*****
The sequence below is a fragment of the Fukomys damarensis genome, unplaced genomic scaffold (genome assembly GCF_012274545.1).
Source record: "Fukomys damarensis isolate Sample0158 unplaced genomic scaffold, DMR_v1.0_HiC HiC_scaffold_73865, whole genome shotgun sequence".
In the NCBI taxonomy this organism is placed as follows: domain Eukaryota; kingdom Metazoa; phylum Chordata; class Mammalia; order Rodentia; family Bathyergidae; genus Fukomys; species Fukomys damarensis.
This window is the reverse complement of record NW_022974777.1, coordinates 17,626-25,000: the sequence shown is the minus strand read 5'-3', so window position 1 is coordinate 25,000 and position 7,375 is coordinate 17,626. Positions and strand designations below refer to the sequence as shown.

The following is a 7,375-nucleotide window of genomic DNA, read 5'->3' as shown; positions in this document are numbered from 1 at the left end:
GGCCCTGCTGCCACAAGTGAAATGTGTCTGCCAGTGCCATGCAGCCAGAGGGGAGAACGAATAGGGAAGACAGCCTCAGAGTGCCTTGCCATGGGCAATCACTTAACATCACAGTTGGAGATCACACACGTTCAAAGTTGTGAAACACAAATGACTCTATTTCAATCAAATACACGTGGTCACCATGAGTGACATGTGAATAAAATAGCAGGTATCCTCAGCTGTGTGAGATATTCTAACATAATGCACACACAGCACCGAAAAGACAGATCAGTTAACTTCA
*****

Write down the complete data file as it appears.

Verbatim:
The sequence below is a fragment of the Fukomys damarensis genome, unplaced genomic scaffold (genome assembly GCF_012274545.1).
Source record: "Fukomys damarensis isolate Sample0158 unplaced genomic scaffold, DMR_v1.0_HiC HiC_scaffold_73865, whole genome shotgun sequence".
In the NCBI taxonomy this organism is placed as follows: domain Eukaryota; kingdom Metazoa; phylum Chordata; class Mammalia; order Rodentia; family Bathyergidae; genus Fukomys; species Fukomys damarensis.
This window is the reverse complement of record NW_022974777.1, coordinates 17,626-25,000: the sequence shown is the minus strand read 5'-3', so window position 1 is coordinate 25,000 and position 7,375 is coordinate 17,626. Positions and strand designations below refer to the sequence as shown.

The following is a 7,375-nucleotide window of genomic DNA, read 5'->3' as shown; positions in this document are numbered from 1 at the left end:
GGCCCTGCTGCCACAAGTGAAATGTGTCTGCCAGTGCCATGCAGCCAGAGGGGAGAACGAATAGGGAAGACAGCCTCAGAGTGCCTTGCCATGGGCAATCACTTAACATCACAGTTGGAGATCACACACGTTCAAAGTTGTGAAACACAAATGACTCTATTTCAATCAAATACACGTGGTCACCATGAGTGACATGTGAATAAAATAGCAGGTATCCTCAGCTGTGTGAGATATTCTAACATAATGCACACACAGCACCGAAAAGACAGATCAGTTAACTTCA